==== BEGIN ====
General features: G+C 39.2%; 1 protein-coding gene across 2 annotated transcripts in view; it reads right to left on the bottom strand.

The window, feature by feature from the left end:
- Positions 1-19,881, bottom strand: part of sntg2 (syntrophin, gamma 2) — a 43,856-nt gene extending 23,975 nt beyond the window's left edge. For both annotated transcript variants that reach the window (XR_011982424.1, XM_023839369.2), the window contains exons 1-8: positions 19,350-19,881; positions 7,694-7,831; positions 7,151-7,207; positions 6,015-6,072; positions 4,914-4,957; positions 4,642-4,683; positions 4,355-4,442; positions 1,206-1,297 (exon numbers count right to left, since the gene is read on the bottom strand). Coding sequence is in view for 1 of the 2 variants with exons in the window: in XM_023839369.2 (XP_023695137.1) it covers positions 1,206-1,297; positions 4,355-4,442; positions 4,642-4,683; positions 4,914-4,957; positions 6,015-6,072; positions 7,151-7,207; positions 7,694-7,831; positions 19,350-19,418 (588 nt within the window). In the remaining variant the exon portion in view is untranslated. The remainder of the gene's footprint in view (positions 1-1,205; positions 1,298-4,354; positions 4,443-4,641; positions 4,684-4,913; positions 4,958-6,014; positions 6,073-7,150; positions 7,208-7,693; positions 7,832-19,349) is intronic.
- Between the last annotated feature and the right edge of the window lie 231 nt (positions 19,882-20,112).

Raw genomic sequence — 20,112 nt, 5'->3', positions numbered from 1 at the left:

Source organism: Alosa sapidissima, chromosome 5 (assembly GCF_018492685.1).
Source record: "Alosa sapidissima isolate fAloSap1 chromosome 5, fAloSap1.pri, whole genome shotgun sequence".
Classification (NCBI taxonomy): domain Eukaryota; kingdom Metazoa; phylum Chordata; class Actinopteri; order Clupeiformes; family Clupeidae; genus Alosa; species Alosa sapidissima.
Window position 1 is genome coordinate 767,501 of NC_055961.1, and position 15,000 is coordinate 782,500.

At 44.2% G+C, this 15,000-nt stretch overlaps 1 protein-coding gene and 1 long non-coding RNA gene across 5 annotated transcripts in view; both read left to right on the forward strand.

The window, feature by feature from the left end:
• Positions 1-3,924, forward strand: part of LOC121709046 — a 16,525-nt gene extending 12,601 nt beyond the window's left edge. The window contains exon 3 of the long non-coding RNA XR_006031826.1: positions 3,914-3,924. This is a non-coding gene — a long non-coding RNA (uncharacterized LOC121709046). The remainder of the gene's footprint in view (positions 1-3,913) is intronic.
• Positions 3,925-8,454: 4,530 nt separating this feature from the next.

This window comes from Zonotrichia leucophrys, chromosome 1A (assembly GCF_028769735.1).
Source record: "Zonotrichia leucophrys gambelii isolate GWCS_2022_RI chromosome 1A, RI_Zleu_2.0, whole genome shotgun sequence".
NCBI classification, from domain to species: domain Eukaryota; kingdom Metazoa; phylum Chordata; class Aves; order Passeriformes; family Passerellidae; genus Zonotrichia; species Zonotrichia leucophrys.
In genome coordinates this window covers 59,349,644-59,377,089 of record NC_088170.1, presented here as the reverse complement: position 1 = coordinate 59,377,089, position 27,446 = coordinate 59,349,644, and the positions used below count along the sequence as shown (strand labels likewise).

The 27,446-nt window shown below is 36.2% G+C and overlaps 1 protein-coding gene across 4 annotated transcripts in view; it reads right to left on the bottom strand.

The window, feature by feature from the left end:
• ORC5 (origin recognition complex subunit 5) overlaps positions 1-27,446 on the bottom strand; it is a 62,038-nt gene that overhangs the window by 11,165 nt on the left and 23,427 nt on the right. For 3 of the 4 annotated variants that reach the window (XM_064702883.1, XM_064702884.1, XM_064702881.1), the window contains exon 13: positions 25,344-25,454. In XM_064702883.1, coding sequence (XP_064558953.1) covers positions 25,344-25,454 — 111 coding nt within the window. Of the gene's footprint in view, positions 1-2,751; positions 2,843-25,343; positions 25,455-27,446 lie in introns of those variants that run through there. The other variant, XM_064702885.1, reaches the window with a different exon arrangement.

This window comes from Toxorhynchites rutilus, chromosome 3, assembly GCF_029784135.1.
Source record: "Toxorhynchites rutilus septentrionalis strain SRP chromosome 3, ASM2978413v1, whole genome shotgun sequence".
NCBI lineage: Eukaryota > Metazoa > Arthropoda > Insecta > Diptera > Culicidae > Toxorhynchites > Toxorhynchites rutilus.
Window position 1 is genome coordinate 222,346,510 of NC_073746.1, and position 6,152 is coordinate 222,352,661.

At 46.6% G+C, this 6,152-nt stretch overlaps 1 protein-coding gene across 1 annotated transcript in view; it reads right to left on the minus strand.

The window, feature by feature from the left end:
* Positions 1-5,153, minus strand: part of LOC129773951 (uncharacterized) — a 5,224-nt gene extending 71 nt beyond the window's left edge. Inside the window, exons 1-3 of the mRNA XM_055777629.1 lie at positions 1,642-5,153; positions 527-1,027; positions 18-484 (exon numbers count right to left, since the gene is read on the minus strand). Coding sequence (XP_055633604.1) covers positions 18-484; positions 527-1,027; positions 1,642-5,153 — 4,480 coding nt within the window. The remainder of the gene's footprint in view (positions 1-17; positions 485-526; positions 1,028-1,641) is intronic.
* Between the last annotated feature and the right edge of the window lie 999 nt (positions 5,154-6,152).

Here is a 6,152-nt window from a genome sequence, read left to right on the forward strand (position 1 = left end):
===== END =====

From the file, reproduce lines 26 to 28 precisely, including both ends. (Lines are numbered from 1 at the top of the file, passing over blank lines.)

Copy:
The window, feature by feature from the left end:
* Positions 1-5,153, minus strand: part of LOC129773951 (uncharacterized) — a 5,224-nt gene extending 71 nt beyond the window's left edge. Inside the window, exons 1-3 of the mRNA XM_055777629.1 lie at positions 1,642-5,153; positions 527-1,027; positions 18-484 (exon numbers count right to left, since the gene is read on the minus strand). Coding sequence (XP_055633604.1) covers positions 18-484; positions 527-1,027; positions 1,642-5,153 — 4,480 coding nt within the window. The remainder of the gene's footprint in view (positions 1-17; positions 485-526; positions 1,028-1,641) is intronic.
* Between the last annotated feature and the right edge of the window lie 999 nt (positions 5,154-6,152).